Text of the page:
Jiu-Jitsu & Guns: A Very Rio Homecoming

I arrived back in Rio for another extended stay in my home away from home. Rocking my sleep deprivation like a badge of honour, I skipped off the plane at 4:30 A.M. on an already humid Saturday morning. Even at that hour there was Olympic based craziness going on; cats in team tracksuits with bemused looks on their faces being herded in different directions by tirelessly cheerful Olympic staff, sporting a somewhat bizarre combo of yellow shirts with beige pants.

My plan after making my way to Ipanema was to traverse the big-ass hill into Cantagalo’s favela community, spend some time with my adopted Brazilian family, before making it out to the open-mat at Filipe Costa’s academy at 10 A.M. After nearly three weeks off the mats, I was fiending to strangle fellow human beings.


However, upon my arrival at the fam’s abode, my stomach was lovingly filled with a ‘breakfast’ of bread, cheese and cake, whilst I regaled my adventures up to that point in incomprehensible Portuguese. That was me done. I could only dream of Jiu-Jitsu; my body decided a visit to snooze-town was of utmost priority.

This homecoming was all types of awesome. It was the third year that I have been staying with Selme, her daughter Anna Paula; and Anna’s two sons, Gabriel and young Vinicious. I was reminded just how privileged I was, I had acquired a second family, fortunately, one less dysfunctional than my own.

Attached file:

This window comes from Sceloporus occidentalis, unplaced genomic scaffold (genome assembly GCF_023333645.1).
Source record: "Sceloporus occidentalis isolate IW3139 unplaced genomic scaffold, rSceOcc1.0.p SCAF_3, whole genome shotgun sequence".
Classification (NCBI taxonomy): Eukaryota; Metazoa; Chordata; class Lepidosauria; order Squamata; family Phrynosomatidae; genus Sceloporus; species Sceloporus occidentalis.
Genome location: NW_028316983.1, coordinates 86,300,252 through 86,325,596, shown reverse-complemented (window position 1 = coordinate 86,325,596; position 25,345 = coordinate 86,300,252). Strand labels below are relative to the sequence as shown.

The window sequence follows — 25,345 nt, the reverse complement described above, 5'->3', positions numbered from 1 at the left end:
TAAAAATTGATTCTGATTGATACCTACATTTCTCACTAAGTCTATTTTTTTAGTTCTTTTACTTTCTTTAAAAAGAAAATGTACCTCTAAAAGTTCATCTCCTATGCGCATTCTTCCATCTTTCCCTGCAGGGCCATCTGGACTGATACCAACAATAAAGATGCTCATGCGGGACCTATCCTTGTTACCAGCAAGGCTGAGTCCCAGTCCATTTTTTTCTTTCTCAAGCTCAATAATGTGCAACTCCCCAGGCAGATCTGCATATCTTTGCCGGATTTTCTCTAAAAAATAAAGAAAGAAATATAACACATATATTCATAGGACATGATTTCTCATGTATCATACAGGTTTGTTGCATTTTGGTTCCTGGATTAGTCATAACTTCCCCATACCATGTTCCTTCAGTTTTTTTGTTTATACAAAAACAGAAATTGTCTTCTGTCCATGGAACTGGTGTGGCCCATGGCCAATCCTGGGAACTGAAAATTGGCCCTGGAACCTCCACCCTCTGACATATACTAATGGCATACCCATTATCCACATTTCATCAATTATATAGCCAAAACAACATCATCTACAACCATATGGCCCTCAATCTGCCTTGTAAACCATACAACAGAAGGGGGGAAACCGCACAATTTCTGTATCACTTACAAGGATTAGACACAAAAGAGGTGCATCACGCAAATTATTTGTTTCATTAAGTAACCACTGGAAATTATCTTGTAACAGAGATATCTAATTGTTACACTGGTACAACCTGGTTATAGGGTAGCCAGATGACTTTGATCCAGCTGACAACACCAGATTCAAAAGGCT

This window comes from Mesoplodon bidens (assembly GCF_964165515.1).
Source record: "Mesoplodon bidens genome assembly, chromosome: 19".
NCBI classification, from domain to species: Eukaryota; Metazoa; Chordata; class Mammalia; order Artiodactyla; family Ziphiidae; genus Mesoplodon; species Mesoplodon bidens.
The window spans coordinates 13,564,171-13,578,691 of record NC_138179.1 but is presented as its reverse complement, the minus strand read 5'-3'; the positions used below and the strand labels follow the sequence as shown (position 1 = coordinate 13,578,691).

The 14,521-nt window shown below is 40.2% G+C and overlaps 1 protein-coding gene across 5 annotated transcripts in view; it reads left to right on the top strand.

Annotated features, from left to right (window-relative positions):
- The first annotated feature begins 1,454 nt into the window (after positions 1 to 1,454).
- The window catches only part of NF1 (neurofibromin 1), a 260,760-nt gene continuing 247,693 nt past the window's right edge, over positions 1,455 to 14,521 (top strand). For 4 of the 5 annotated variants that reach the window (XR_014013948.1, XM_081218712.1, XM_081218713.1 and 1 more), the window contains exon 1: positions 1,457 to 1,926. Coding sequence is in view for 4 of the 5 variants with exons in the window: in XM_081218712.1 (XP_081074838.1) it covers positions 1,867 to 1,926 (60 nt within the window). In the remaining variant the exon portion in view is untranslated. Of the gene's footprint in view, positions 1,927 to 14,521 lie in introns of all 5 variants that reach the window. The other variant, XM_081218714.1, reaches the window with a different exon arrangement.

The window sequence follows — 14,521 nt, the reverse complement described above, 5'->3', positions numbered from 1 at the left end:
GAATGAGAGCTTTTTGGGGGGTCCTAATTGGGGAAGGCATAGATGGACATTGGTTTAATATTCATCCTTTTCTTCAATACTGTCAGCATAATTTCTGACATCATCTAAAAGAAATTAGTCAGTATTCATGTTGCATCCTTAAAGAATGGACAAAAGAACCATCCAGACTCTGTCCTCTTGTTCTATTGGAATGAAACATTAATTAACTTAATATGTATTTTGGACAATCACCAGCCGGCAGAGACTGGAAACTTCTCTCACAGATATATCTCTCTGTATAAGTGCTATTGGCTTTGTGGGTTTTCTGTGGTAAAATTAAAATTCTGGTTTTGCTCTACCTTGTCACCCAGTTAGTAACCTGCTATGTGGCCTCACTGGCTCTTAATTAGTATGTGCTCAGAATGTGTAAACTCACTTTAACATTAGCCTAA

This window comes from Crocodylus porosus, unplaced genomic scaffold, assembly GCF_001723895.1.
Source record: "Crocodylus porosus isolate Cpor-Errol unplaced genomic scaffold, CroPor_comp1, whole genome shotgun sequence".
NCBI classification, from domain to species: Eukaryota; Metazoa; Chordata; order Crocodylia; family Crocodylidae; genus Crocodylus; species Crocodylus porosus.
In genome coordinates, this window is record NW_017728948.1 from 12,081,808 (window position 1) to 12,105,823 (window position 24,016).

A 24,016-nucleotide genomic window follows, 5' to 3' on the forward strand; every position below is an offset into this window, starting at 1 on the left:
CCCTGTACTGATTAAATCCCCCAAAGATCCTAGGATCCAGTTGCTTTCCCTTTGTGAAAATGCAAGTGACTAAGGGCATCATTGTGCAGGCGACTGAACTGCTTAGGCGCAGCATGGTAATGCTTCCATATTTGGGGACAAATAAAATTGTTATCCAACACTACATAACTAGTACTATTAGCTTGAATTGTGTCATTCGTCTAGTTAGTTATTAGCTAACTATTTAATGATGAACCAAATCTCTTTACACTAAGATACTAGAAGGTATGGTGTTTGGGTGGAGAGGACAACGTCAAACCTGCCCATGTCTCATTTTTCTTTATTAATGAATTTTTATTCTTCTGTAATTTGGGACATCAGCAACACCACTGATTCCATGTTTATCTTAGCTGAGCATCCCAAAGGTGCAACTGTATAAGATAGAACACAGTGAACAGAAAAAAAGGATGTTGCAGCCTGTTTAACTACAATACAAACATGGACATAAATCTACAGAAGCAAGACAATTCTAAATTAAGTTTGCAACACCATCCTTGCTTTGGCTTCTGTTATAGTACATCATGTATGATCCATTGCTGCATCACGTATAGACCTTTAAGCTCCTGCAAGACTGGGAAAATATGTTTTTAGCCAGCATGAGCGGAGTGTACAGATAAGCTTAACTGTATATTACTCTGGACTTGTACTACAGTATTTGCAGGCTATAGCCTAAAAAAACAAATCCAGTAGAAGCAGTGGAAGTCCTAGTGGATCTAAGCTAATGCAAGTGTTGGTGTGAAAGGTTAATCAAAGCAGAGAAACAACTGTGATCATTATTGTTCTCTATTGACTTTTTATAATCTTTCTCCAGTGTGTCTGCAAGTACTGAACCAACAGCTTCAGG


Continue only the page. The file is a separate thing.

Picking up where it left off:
Above all, the highlight of my return was kicking it with my little brother and partner in crime, seventeen-year-old, Gabriel. He was my main training partner on the mats, as well as off the mats where we indulge in marathon sessions of Dragon Ball Z and the consumption of inhuman amounts of acai.

Post-nap, my afternoon was occupied by a family birthday party for Gabriel’s aunt, Renata. The bulk of my time was spent attempting to explain why I wasn’t eating any meat, which in Brazil is akin to suffering from a complete psychological breakdown. I did not possess the linguistic skill to explain that I’d had a vision under the influence of ayahuasca, which convinced me of our oneness with all the creatures of the Earth. Thus I had made an immediate decision to stop the consumption of animal carcasses. What I was able to say was, ‘because I like animals’. Consequently, and justifiably, I became the butt of everyone’s joke.


Monday brought my first day back on the mats after nearly three weeks estranged from my love. This was the longest time we’d spent apart in seven years, I was under no false illusions that there could be a failure at performing to my usual standards.